23 References 1. National Coordinating Council for Medication Error Reporting and Prevention (NCC MERP) – about medication errors. NCC MERP Web site. Available at Accessed Feb 12,2009. Accessed Feb 12,2009 2. S. Nadeem H. Shah, Mohamed Aslam, Avery AF. A survey of prescription errors in general practice. The Pharmaceutical Journal. 2001; 267: 860-4. 3. Franklin B Dean, Barber N, Schachter M, C Vincent. Causes of prescribing errors in hospital inpatients: A prospetive study. The Lancet. 2002; 359: 1373-8. 4. Dean B, Schachter M, C Vincent, Barber N. Prescribing errors in hospital inpatient: Their incidence and clinical significance. Qual Saf Health Care. 2002; 11: 340-4. 5. Franklin B Dean, Schachter M, Barber N. What is a prescribing errors. Qual Saf Health Care. 2002; 9: 232-7. 6. Khoo EM, Sararaks S, Lee WK, Liew SM, Azah AS, Rohana I, et al. (2008) Medical errors in MOH primary care clinics. A project under the letter of intent for improving patient safety. Kuala Lumpur Institute for Health Systems Research 2008. 7. Stubbs Jean, Haw Camilla, Taylor David. Prescription errors in psychiatry – a multi-centre study. Journal of Psychopharmacology. 2006; 20: 553-61. 8. Ridley SA, Booth SA, Thompson CM, The Intensive Care Society’s Working Group on Adverse Incidents. Prescription errors in UK critical care units. Anaesthesia. 2004; 59: 1193-200 9. Malaysian Poisons Regulations 1952. Regulation 23 (2). Available at Accessed Feb 7,2009. 10. Naing L, Winn T, Rusli BN. Practical issues in calculating the sample size for prevalence studies. Archives of Orofacial Sciences. 2006; 1: 9-14. 11. Bobb Anne, Gleason Kristine, Husch Marla, Feinglass Joe, Yarnold Paul R, Noskin Gary A. The epidemiology of prescribing errors: the potential impact of computerized prescriber order entry. Arch Intern Med. 2004; 164: 785-92. 12. WHO Guide to good prescribing. World Health Organization. 13. Khaja KAJAI, Sequeira RP, Ai-Ansari TM, Damanhori AHH. Prescription writing skills of residents in a family practice residency programme in Bahrain. Postgraduate Medical Journal. 2008; 84: 198-204. 14. Minister of Health Malaysia Pharmaceutical Service Division. Amaran penggunaan ubat untuk rawatan “cough and cold” pada kanak-kanak. Pekeliling Pengurusan Farmasi Bil 1/2008. Available at Accessed Feb 2,2009 15. Avery Anthony J, Sheih Aziz, Hurwitz Brian, Smeaton Lesley, Chen Yen Fu Howard Rachel, et al. Safer medicines management in primary care. British Journal of General Practice. 2002;(Suppl):S17-S21.

24 References 16. Joint Formulary Committee. British national formulary. 56th ed. London: British Medical Association and Royal Pharmaceutical Society Of Great Britian; 2008. 17. Franklin B Dean. Leaning from prescribing errors. Qual Saf Health Care.2002; 11: 258-60. 18. Batty R Barber N. Ward pharmacy: a foundation for prescribing audit. Quality in Health Care.1992; 1: 5-9. 19. Meyer Tricia A. Improving the quality of the order – writing process for inpatient orders and outpatient prescriptions. Am J Health-Syst Pharm. 2000; 57; Suppl 4; S18 – S22. 20. Franklin B Dean. Leaning from prescribing errors. Qual Saf Health Care.2002; 11: 258-60. 21. Institute of Medicine. To Err is Human. Building a Safer Health System. Washington, DC: National Academy Press; 1999. 22. Institute of Medicine of National Academies. Preveting medication errors: the quality chasm series. Available at Accessed April 23,2009. 23. United State Pharmacopeia. Drug safety review. Medication error trends for 1999 – 2003. Available at Accessed April 23, 24. Expert Group on Safe Medication Practices. Creation of a better medication safety culture in Europe: Building up safe medication practices. Council of Europe 2006. 25. Barber N, Rawlins M, Franklin B Dean. Reducing prescribing error: competence, control and culture Qual Saf Health Care. 2003; 12: Suppl 1; i29 – i32. 26. Taylor LK, Kawasumi Yuko, Bartlett G, Tamblyn R. Inappropriate prescribing practices: The challenge and opportunity for patient safety. Healthcare Quarterly. 2005; 8: 81 – 5. 27. Zermansky AG. Who controls repeats. British Journal of General Practice. 1996; 46: 643 – 7. 28. Lesar TS. Prescribing errors involving medication dosage forms. Jorn Gen Intern Med. 2002; 17: 579-87. 29. Bergk V, Gasse C, Rothenbacher D, Leow M, Brenner H, Haefeli WE. Pharmacoepidemiology and drug utilization. Drug interactions in primary care: Impact of a new algorithm on risk determination. Clinical Pharmacology. 2004; 85 – 96. 30. Veehof LJG, Stewart RE, Haaijer-Ruskamp FM, Meyboom-de Jong B. The development of polypharmacy. A longitudinal study. Oxford University Press. 2000; 17 (No3): 261 – 7. 31. Ghaleb MA, Barber N, Franklin B Dean, Wong ICK. What constitutes a prescribing error in paediatrics. Qual Saf Health Care. 2005; 14: 352 – 7.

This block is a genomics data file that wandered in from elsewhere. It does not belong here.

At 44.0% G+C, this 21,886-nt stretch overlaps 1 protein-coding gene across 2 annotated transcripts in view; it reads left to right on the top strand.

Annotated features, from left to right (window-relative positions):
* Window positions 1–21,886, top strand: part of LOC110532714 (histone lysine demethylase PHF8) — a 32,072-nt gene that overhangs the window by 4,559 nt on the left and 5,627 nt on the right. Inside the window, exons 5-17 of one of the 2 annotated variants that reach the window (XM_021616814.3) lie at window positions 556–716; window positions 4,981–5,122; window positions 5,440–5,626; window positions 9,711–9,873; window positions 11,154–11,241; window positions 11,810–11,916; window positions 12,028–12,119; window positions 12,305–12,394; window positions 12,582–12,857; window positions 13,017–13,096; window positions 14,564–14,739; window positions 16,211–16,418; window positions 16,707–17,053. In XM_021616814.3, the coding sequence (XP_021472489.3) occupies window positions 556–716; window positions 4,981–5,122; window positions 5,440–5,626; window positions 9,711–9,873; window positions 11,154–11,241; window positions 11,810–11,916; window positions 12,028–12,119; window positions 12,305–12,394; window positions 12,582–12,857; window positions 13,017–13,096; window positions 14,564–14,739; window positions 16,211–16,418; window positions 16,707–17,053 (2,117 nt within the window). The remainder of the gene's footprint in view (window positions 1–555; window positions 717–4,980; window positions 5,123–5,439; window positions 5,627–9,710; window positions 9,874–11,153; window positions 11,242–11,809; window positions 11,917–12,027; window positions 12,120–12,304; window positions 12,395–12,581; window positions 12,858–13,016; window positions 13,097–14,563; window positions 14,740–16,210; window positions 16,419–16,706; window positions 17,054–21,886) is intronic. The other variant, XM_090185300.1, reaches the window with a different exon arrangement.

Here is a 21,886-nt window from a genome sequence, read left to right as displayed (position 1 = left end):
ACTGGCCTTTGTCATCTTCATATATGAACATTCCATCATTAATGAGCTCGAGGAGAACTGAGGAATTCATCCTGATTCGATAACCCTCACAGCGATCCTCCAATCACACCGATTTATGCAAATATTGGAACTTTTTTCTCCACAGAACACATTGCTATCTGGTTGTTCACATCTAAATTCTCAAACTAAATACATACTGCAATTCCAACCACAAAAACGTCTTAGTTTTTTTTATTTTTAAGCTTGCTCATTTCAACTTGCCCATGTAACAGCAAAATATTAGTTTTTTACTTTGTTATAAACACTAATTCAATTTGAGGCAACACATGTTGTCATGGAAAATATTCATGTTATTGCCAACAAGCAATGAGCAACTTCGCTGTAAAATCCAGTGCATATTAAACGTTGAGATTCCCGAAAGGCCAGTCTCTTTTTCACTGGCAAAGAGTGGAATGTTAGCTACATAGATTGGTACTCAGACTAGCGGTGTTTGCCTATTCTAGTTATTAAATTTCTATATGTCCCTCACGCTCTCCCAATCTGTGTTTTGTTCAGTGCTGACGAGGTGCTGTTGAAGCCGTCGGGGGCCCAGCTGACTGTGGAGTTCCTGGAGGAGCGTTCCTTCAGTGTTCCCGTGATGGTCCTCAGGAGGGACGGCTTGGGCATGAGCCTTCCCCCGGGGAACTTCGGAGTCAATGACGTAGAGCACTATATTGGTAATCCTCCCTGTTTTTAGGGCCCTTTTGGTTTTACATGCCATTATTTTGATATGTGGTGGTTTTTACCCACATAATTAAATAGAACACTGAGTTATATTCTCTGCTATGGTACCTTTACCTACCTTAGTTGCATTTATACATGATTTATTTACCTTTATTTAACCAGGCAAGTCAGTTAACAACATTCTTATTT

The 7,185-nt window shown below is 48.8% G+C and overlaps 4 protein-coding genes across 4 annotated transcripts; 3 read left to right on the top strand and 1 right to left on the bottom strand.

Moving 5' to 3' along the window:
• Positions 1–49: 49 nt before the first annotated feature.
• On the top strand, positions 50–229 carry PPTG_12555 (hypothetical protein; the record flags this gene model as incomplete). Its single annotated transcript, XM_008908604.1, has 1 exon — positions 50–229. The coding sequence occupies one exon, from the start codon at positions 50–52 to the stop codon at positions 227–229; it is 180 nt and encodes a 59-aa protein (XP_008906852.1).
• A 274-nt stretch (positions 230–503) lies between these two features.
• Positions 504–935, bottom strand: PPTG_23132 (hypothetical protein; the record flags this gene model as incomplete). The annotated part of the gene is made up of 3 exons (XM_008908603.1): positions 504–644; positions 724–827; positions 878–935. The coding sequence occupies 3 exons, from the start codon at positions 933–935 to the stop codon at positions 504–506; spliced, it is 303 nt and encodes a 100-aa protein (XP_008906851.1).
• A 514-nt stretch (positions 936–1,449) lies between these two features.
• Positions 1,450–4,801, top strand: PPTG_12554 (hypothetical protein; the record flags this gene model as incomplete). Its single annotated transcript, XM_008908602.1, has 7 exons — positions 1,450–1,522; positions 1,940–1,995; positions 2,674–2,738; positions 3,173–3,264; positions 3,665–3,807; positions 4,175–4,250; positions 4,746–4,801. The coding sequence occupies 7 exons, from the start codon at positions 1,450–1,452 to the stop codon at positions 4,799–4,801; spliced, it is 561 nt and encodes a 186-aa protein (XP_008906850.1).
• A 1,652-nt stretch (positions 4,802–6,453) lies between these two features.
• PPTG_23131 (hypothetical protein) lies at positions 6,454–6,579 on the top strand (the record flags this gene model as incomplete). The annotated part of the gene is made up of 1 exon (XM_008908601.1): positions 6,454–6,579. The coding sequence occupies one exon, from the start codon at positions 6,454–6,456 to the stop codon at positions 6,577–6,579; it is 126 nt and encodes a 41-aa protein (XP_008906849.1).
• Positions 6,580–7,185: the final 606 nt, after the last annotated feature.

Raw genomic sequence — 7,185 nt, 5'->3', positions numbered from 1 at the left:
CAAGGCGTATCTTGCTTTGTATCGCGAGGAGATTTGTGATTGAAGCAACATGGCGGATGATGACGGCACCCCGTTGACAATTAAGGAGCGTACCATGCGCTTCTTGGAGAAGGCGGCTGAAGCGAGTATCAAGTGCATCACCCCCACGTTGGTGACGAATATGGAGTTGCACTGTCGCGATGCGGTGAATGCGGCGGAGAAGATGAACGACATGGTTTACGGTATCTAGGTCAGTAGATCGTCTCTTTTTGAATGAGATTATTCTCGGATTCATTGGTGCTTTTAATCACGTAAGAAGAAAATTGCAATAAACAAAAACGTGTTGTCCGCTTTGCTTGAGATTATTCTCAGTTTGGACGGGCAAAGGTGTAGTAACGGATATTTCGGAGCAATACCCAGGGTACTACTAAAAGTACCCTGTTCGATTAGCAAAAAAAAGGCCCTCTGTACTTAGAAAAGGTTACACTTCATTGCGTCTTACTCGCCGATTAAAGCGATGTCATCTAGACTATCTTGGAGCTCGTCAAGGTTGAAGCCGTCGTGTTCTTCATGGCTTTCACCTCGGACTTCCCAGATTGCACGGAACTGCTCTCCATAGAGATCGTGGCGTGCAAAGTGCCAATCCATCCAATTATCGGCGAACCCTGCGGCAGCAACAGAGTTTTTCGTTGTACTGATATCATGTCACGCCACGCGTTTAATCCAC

25 Dr. Mohamed Azmi Ahmad Hassali (Supervisor) Dr. Asrul Akmal Shafie (Co-Supervisor) Dr. Zuraidah Mohd. Yusoff (Co-ordinator) and all M. Pharm lecturers Dr. Junaidi B. Ibrahim (Peg. Kesihatan Daerah Kinta) Dr. Suraya Bt Amir Husin (Peg. Perubatan Pentadbir KK Kampar) Dr. Malek Sazali B Abdul Razak (Ketua Pengarah Hospital Kampar) My family, fellow friends, colleagues Acknowledgement